My first thoughts on Brexit news today was sympathy for parents whose children have been removed to other European countries following leave to remove decisions. The decision last night will be causing them uncertainty and anxiety.
One of the the best EU regulations from a family law perspective (or bureaucracy that was forced upon us as some would say), were the Brussels II Revised Regulations. Article 21 of those regulations make contact orders made in one EU country (excluding Denmark who opted out) enforceable in another EU member state. Will we lose those protections? Will a replacement to that agreement be made between the UK and EU? Will this protection be removed entirely, and will the parent facing the high cost of legal proceedings in the UK then face the daunting cost of starting again in a foreign jurisdiction with a UK order not worth the paper it’s written on? One can only hope this is not forgotten in the Brexit negotiations which follow. I wish I had the answers to give assurances, but no-one does nor will for some time.
Parents whose children are relocated to other EU states may face higher air fares (Europe saw the end of bi-lateral air service agreements); they’ll face travel insurance costs (while at the moment there are reciprocal agreements); and then there’s the loss of protected rights in terms of travel to other European countries. Will their children be able to return to the UK if they so decide when they reach adulthood? Maybe only if they have the requisite skills to meet an immigrant quota system. School choice and subject choice could become far more important for parents who remain in the UK. Will there be a right to involvement in those decisions? Will that right be enforceable in a foreign jurisdiction? Unlikely.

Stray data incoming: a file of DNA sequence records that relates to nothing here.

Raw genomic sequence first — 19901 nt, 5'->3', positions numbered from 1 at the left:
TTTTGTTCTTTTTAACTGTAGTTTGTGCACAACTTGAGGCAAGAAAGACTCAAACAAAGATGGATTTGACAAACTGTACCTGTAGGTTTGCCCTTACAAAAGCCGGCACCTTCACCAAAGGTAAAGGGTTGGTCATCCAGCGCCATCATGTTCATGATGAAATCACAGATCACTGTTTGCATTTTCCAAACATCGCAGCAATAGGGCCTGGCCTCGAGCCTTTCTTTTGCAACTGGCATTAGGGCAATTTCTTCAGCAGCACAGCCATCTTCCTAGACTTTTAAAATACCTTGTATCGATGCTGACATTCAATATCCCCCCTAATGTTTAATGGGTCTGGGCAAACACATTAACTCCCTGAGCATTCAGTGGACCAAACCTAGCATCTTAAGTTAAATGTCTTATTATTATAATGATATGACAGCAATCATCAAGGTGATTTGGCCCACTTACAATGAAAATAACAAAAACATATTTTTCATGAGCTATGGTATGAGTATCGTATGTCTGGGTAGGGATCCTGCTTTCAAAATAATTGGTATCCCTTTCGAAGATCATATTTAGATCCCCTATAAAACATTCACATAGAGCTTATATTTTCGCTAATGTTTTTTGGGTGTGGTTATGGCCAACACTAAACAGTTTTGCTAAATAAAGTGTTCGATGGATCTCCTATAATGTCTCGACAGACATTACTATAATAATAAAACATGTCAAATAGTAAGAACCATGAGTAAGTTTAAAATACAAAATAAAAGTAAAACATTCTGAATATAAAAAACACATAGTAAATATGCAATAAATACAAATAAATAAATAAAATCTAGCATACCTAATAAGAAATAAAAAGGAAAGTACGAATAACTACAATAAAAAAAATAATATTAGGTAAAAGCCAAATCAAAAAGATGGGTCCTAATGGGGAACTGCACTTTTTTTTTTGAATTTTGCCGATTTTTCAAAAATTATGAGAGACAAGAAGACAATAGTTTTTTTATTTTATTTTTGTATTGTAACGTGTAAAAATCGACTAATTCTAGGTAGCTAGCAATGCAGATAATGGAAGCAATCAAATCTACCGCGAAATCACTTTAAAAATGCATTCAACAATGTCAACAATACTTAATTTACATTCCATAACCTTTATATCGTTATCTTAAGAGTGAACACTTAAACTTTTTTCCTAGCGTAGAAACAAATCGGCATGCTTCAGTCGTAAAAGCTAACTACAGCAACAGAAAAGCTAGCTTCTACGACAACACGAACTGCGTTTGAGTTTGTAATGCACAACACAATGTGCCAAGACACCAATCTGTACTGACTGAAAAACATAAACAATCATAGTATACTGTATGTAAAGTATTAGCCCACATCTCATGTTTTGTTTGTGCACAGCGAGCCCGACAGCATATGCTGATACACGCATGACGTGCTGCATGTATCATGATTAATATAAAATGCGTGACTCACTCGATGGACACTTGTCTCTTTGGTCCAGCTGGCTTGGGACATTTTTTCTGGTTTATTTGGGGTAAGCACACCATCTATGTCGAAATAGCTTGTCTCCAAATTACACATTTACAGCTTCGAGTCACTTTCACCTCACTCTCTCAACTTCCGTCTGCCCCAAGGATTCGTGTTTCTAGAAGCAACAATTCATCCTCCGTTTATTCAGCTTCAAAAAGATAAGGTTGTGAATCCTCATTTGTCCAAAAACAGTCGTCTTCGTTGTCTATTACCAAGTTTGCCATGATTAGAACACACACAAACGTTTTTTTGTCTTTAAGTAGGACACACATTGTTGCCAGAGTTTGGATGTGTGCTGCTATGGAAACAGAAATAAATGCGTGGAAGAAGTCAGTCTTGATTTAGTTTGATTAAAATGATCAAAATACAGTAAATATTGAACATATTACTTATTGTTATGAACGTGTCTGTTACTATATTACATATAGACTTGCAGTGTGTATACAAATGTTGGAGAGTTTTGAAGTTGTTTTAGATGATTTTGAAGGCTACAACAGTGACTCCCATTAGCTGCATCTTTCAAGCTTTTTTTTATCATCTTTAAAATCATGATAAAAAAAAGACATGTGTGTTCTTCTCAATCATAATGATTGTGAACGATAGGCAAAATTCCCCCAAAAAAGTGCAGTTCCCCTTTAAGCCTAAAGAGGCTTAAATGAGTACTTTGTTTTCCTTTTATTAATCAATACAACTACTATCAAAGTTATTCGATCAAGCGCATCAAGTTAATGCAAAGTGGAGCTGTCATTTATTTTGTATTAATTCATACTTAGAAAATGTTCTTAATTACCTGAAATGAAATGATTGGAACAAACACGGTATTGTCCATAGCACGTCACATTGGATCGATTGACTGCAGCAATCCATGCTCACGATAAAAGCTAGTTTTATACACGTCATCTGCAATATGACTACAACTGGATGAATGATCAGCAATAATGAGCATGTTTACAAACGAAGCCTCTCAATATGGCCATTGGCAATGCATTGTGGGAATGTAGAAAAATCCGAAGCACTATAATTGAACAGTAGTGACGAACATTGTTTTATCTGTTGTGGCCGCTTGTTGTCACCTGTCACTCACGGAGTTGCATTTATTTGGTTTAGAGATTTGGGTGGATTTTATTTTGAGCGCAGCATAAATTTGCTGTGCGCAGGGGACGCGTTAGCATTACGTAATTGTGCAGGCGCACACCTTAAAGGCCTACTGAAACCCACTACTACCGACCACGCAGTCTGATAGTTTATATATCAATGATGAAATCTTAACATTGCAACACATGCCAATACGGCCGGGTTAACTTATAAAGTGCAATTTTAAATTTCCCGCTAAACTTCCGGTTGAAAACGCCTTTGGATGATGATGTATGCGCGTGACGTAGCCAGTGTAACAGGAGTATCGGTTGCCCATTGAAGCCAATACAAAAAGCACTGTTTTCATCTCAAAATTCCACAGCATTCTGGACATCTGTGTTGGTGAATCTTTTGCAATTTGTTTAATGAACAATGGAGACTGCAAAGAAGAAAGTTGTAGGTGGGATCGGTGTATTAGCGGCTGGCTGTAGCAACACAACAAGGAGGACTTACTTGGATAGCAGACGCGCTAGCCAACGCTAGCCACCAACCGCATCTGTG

In terms of protections against international child abduction, we’ll stay part of the Hague Convention on the Civil Aspects of International Child Abduction, but I’ve no doubt that membership of the Brussels II Regulations gave British parents (and all European parents other than the Danish) greater protection. The Hague Convention as we all should know, is no guarantee of having your child returned.
I’ve no doubt that membership of Europe made it harder for the Tories to pursue their wish to extract the UK from the Human Rights Act (and EU Convention on Human Rights). It is the UK’s being subject to the European Court of Human Rights which freed Sir James Munby to insist on legal aid being given to two parents with learning difficulties who couldn’t afford legal representation, who faced their children being permanently removed from them by social workers, but had had their right to legal representation taken away by Government. They faced a Local Authority with a full legal team. Our judges could challenge the decision of Government on human rights’ grounds, because those rights were protected despite what was undeniably a democratic decision to strip those rights from two, vulnerable parents who lacked the capacity to conduct their own case. Democracy isn’t always a good thing or democratic decisions defensible. Europe at least gave a check and balance against human rights abuses. A chance for the man or woman in the street to stand up to large institutions and fight injustice.